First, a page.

For instance: “And our goal in investing for income is always safety first. It is rarely worthwhile and often very detrimental to use one’s wealth to reach for higher rates of return on fixed-income investments by giving up security. It makes little sense to risk 100 percent of your principal trying to earn an extra 1 percent or 2 percent on your money.”
The RulesSince Bob Cable is an analytical investor with a background in science and engineering, it’s not surprising that his system is statistically oriented. He points out there are three ways to make predictions — and when you invest someone’s money, making predictions is exactly what you are doing.
Model 1: Rely on experience and intuition to make a prediction.
Model 2: Rely wholly on statistical prediction rules (data).
Model 3: Take into account the SPR output from Model 2, but with the potential to modify it using the experience and intuition that characterize Model 1.
Bob makes his case for Model 2 by drawing on 140 studies in which experts were given and/or developed statistical prediction rules within their areas of expertise and were asked to make predictions. After going over the data, he concludes: “In almost every study, these experts would have been far more accurate in predicting outcomes if they had just followed their own rules.”
And then, hammering the point home: “Models are consistent, but humans, no matter how well intentioned or confident of their abilities, are inconsistent. Time and time again, the experts were unable to beat their own models. And if the experts could not, what chance does the average person have?”
The “Lesson” Bob has learned from this is:
“Evidence-based investing methods work because they eliminate human error. But they are boring. If you want to be entertained, set aside some ‘mad money’ to play the market for fun, or take a trip to Las Vegas. But only use money you can afford to lose, and keep your serious money invested correctly: with — not against — the odds.”
“If you follow my strategies,” he argues, “your data will dictate exactly what you need to do. Actually doing it will sometimes be uncomfortable — because it goes against conventional wisdom.”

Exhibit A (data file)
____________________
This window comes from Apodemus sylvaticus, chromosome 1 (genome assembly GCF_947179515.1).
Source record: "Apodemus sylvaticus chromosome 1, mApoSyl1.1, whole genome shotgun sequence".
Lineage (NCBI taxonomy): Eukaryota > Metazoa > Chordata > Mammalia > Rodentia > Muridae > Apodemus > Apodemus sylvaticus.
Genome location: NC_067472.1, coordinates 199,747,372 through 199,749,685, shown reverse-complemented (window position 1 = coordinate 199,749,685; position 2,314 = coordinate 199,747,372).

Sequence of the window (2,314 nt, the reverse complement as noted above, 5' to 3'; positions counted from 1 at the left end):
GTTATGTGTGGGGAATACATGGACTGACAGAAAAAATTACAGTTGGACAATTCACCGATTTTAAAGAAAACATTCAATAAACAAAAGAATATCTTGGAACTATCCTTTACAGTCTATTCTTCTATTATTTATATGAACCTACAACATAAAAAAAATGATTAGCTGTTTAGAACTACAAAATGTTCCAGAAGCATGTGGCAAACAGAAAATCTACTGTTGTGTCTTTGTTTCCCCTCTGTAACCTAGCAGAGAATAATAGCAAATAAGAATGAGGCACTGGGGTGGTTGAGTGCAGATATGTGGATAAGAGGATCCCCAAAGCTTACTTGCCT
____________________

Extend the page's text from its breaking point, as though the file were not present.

Conventional WisdomNeedless to say, Investing on Autopilot is not a book that caters to conventional investment wisdom. As Bob puts it, “To be successful, you sometimes have to challenge the status quo,” and challenge it he does, launching into three full chapters on market timing and seasonality.
In a set of statistical tables covering the years from 1953 to 2005, he analyzes what really does happen behind the traditional market recommendation to “sell in May and go away.” His conclusion: “The evidence shows that the stock market exhibits strong seasonal tendencies. These can be exploited by disciplined systematic investors.”
Bob has developed, at least according to my reading, a unique way to combine technical and fundamental analysis. “I use a number of fundamental factors as part of my screening process because they have proven to be effective when combined with a stock’s actual price action,” he writes. “However, I do not rely on any analyst’s opinion as an indication of the prospects of a stock.”
He also puts the distinction between growth and value stocks to good use, outlining four strategies in particular: an “aggressive growth” strategy, a “defensive growth” strategy that relies on seasonal factors, an “international value investing”strategy and finally, a “fixed- income” strategy based on a laddered maturity portfolio of high-quality government-issued bonds.
Lots of Investing BooksA query on Amazon revealed a total of 4,455 books covering the topic of “stock investing.”
However, I only saw three written by working financial planners. It’s great to follow the gurus. But I believe you will get a different perspective reading what your peers in the trenches have written.
Bill Good is chairman of Bill Good Marketing Systems in Draper, Utah; see www.billgood.com